It's a case of New Year, Same Old Tricks as we warn you about the inevitable bandwagon jumping of scammers who really don't care what they use as clickbait.
If you're waiting on information with regards what caused the tragic crash of AirAsia Flight QZ8501, please be aware that the inevitable fake Facebook video links are now putting in an appearance.
Here's one, located at
The page is pretty bare, save for the imagery of what they claim is the plane in question and the following text:
[CRASH VIDEO] AirAsia Flight QZ8501 Crashed near east coast of Sumatera.
Clicking the play button encourages Facebook users to share it, before being redirected to an imitation YouTube page located at
While visitors might think this would be the video in question, in actual fact they're looking at a sort of fake video farm where clicking the link takes them to a wide variety of phony clip scams. From the redirection page code:
Once again, they're asked to share. The share button claiming "60k" have shared the video is just an image file hosted at Imgur.
From there, they're then directed to one of the links in the screenshot above. There's everything from "You won't eat [product x] again after seeing this" to non-existent leaked celebrity tapes. Disturbingly, two of the pages claim to show car accidents and one of them uses a rather graphic photograph. Given that people could be arriving there from a personal need to find out more information about the plane crash, this is just more proof that the people behind these pages couldn't care less.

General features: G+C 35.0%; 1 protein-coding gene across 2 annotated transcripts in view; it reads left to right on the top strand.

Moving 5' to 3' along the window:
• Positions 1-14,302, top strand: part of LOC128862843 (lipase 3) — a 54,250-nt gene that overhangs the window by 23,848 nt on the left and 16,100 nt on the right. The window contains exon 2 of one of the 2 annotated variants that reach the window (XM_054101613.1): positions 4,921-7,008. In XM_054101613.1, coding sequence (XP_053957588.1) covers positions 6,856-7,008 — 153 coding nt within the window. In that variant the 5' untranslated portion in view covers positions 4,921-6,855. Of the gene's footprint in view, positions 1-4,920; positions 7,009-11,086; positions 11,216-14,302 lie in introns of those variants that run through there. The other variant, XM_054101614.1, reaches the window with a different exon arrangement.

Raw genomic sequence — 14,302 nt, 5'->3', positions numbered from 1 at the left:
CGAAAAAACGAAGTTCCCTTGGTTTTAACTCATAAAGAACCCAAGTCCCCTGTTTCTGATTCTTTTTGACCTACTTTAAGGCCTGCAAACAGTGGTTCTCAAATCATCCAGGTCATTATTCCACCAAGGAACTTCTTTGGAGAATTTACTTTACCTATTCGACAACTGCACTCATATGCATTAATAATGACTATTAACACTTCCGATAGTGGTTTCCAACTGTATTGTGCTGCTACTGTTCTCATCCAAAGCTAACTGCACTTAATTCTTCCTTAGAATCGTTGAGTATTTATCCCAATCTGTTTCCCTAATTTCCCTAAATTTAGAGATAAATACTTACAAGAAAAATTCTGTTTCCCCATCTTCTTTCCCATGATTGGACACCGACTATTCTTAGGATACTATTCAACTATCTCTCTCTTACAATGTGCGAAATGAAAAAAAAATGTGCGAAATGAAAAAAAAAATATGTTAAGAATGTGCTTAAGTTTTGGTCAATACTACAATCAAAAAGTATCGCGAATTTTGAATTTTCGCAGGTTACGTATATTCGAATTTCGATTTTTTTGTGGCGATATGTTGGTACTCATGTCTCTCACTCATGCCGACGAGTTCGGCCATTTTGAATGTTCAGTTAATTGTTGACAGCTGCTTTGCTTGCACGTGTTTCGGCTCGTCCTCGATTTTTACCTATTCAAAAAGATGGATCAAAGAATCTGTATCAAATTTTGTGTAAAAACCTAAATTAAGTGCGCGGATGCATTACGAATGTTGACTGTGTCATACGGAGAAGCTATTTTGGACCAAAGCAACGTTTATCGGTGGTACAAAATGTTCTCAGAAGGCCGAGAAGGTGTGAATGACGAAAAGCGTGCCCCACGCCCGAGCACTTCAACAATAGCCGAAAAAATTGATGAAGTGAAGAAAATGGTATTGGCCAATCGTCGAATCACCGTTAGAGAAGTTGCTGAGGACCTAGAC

[gallery type="slideshow" ids="6731,6732,6733,6734,6735"]
All of the above pages return the visitor to the "main" Altervista URL, where they'll be asked to share then be sent to another of the links in the redirect code.
It seems to be a way of trying to drop the links on as many feeds as possible (assuming the Facebook account owner changes the share option from "just me" to people in their social circles).
Should the weary clicker grow tired of this digital roundabout and simply sit on the altervista page too long, they'll find that they're automatically sent to a page called "Horrific Video":
Unlike the other pages which simply loop potential victims around while asking them to share links, this one will take them to a survey page if the video "player" is clicked.
As with all other survey pages, the links could lead to everything from offers and personal questions to ringtone signups or software installs and are usually served up according to region. Here's an install offer we saw:
If you want to know the latest information on the AirAsia crash, please stick to news sources you know and trust.
It's extremely unlikely someone is going to have exclusive footage sitting on some video website you've near heard of, and the moment you're caught in a loop of "Share this on Facebook to view" messages you can bet there's nothing on offer except someone trying to make a fast buck.